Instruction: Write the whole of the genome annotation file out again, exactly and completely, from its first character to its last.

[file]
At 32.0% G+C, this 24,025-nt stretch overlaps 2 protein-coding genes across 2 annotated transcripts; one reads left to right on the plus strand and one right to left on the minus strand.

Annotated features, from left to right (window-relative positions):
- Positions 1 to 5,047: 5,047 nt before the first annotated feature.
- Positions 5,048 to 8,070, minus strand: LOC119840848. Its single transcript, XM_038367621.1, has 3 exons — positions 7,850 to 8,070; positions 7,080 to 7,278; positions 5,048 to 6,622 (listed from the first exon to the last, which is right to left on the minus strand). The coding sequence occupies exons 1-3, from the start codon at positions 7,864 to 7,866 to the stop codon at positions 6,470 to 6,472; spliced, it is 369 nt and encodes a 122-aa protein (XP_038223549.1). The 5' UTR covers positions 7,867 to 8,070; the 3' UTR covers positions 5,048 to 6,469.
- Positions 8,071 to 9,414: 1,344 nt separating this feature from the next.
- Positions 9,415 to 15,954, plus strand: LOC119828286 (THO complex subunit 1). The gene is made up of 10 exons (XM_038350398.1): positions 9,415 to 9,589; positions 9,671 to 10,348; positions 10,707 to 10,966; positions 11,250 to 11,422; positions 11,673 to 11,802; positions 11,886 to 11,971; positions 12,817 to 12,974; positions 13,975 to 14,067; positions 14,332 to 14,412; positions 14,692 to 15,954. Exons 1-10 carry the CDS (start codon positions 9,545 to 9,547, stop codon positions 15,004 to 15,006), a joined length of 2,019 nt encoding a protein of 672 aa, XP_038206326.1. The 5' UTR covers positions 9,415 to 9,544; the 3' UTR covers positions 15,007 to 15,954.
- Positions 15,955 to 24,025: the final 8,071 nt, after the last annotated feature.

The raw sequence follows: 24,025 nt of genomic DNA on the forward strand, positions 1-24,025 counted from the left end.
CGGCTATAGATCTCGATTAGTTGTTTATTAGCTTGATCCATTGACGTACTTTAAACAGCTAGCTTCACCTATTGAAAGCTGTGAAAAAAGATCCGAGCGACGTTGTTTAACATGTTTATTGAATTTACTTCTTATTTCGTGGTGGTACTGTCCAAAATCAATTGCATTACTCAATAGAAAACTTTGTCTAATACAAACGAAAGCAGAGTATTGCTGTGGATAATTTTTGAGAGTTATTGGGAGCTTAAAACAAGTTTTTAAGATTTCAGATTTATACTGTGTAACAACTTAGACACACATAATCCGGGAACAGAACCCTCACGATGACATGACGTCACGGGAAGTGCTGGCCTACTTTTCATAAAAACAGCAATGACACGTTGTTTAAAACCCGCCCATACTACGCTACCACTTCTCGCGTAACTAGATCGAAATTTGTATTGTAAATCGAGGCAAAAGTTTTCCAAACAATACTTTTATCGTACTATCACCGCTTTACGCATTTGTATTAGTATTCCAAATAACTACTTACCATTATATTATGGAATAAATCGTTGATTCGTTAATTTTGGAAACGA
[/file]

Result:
At 32.0% G+C, this 24,025-nt stretch overlaps 2 protein-coding genes across 2 annotated transcripts; one reads left to right on the plus strand and one right to left on the minus strand.

Annotated features, from left to right (window-relative positions):
- Positions 1 to 5,047: 5,047 nt before the first annotated feature.
- Positions 5,048 to 8,070, minus strand: LOC119840848. Its single transcript, XM_038367621.1, has 3 exons — positions 7,850 to 8,070; positions 7,080 to 7,278; positions 5,048 to 6,622 (listed from the first exon to the last, which is right to left on the minus strand). The coding sequence occupies exons 1-3, from the start codon at positions 7,864 to 7,866 to the stop codon at positions 6,470 to 6,472; spliced, it is 369 nt and encodes a 122-aa protein (XP_038223549.1). The 5' UTR covers positions 7,867 to 8,070; the 3' UTR covers positions 5,048 to 6,469.
- Positions 8,071 to 9,414: 1,344 nt separating this feature from the next.
- Positions 9,415 to 15,954, plus strand: LOC119828286 (THO complex subunit 1). The gene is made up of 10 exons (XM_038350398.1): positions 9,415 to 9,589; positions 9,671 to 10,348; positions 10,707 to 10,966; positions 11,250 to 11,422; positions 11,673 to 11,802; positions 11,886 to 11,971; positions 12,817 to 12,974; positions 13,975 to 14,067; positions 14,332 to 14,412; positions 14,692 to 15,954. Exons 1-10 carry the CDS (start codon positions 9,545 to 9,547, stop codon positions 15,004 to 15,006), a joined length of 2,019 nt encoding a protein of 672 aa, XP_038206326.1. The 5' UTR covers positions 9,415 to 9,544; the 3' UTR covers positions 15,007 to 15,954.
- Positions 15,955 to 24,025: the final 8,071 nt, after the last annotated feature.

The raw sequence follows: 24,025 nt of genomic DNA on the forward strand, positions 1-24,025 counted from the left end.
CGGCTATAGATCTCGATTAGTTGTTTATTAGCTTGATCCATTGACGTACTTTAAACAGCTAGCTTCACCTATTGAAAGCTGTGAAAAAAGATCCGAGCGACGTTGTTTAACATGTTTATTGAATTTACTTCTTATTTCGTGGTGGTACTGTCCAAAATCAATTGCATTACTCAATAGAAAACTTTGTCTAATACAAACGAAAGCAGAGTATTGCTGTGGATAATTTTTGAGAGTTATTGGGAGCTTAAAACAAGTTTTTAAGATTTCAGATTTATACTGTGTAACAACTTAGACACACATAATCCGGGAACAGAACCCTCACGATGACATGACGTCACGGGAAGTGCTGGCCTACTTTTCATAAAAACAGCAATGACACGTTGTTTAAAACCCGCCCATACTACGCTACCACTTCTCGCGTAACTAGATCGAAATTTGTATTGTAAATCGAGGCAAAAGTTTTCCAAACAATACTTTTATCGTACTATCACCGCTTTACGCATTTGTATTAGTATTCCAAATAACTACTTACCATTATATTATGGAATAAATCGTTGATTCGTTAATTTTGGAAACGA